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Stock Indexes Continue to Defy Numbers
06/05/2020 9:44 am EST
Markets continue to climb wall of worry and ECB looking to add stimulus, reports Fiona Cincotta.
Wall Street ended in the green Wednesday, with the Nasdaq briefly touching levels last seen pre-Coronavirus, in February and just short of its all-time high. Markets rebounded Thursday. The optimism spilled into Asia overnight, where fresh two-month highs were reached. However, risk tone is struggling for direction heading into Thursday’s European open, as investors await the ECB monetary policy meeting.
Gradual easing of lockdown measures and optimism surrounding the reopening of economies, combined with government and central bank stimulus has seen risk appetite soar. Stocks continue to trade at levels which appear at odds with the data which is coming through.
The S&P 500 is trading just 3% down this year and the Dax 5%. These figures seem almost unbelievable given the horrendous data, which is revealing the extent of the damage that the Coronavirus crisis has inflicted on economies across the globe. It almost seems absurd that U.S. stock indices can be trading at these levels while the unemployment running close to levels last seen during the Great Depression.
Worst behind us & low expectations beaten
However, a good portion of this data is beating forecasts. Just yesterday, service sector PMI data across Europe, UK and the United States beat expectations, even though activity remains deep in contraction. US ADP data showed that only 2 million U.S. private sector jobs were lost, well down from the 9 million forecast and 25 million from April. A classic example of if you set the bar low enough anything is a positive.
There is a clear sense that the worst is in the rear-view mirror. Combine this optimism with government and central bank stimulus, and the expectation that more stimulus is coming the rally is more comprehensible.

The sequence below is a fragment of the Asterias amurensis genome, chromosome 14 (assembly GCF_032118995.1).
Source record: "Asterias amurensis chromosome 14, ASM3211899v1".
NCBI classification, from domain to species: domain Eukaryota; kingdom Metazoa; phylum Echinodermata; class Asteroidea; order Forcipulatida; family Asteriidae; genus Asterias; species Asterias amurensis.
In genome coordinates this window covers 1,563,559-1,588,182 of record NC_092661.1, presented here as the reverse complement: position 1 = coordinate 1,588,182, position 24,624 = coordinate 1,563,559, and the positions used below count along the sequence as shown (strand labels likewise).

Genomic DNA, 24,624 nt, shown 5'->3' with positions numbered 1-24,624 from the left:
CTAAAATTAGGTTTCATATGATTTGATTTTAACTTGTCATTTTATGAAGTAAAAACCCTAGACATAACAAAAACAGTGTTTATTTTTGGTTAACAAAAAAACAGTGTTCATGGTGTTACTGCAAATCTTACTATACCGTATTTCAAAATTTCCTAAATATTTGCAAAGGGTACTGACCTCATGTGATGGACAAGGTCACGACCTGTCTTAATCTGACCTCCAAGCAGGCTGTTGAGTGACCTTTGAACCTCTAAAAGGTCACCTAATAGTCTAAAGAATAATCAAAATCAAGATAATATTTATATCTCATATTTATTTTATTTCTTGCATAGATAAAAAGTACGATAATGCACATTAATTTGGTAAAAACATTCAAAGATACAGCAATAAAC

German stimulus, Dax soars
Angela Merkel didn’t disappoint Wednesday, announcing an additional €130 billion ($147.4 billion) stimulus package to help Germany recover from the Coronavirus crisis, adding to an initial shot of stimulus in March. The announcement came as the unemployment rate hit its highest level since late 2015.
The Dax rallied 3.8% in the previous session, gaining just shy of 7% so far in June. The index is down just 5% so far this year, highlighting the under performance of the FTSE, which still trades some 15% off its levels at the start of the year.
ECB to expand PEPP
Attention will now turn to the ECB, which is expected to keep rates on hold. However, there is a growing expectation that the central bank will expand their bond purchasing program, the Pandemic Emergency Purchase Program.
The €750 billion program ($850.1 billion), aimed to support those nations hardest hit by the Coronavirus crisis, is set to run out in October. Expectations are for the program to be expanded by €250 billion - €500 billion ($283-$567 billion) and the timeline pushed out beyond October. However, with expectations riding so high, the biggest risk here is that the ECB do nothing and wait further data.
ECB staff projections will also be closely watched and are expected to make for grim reading. GDP contraction in the region of 8% to 12% is expected.
Dax levels to watch:
The Dax trades above its 100-, 50- & 20-period moving average on a four-hour chart, a bullish chart (see below). The index also trades above its long term trend line dating back to October 2011.
Immediate resistance can be seen at 12850 and 13240 (Feb. 24 high).
Support can be seen at 12133 and 11810 (May 28 high).
Fiona Cincotta is a MarketAnalyst for Currency Live
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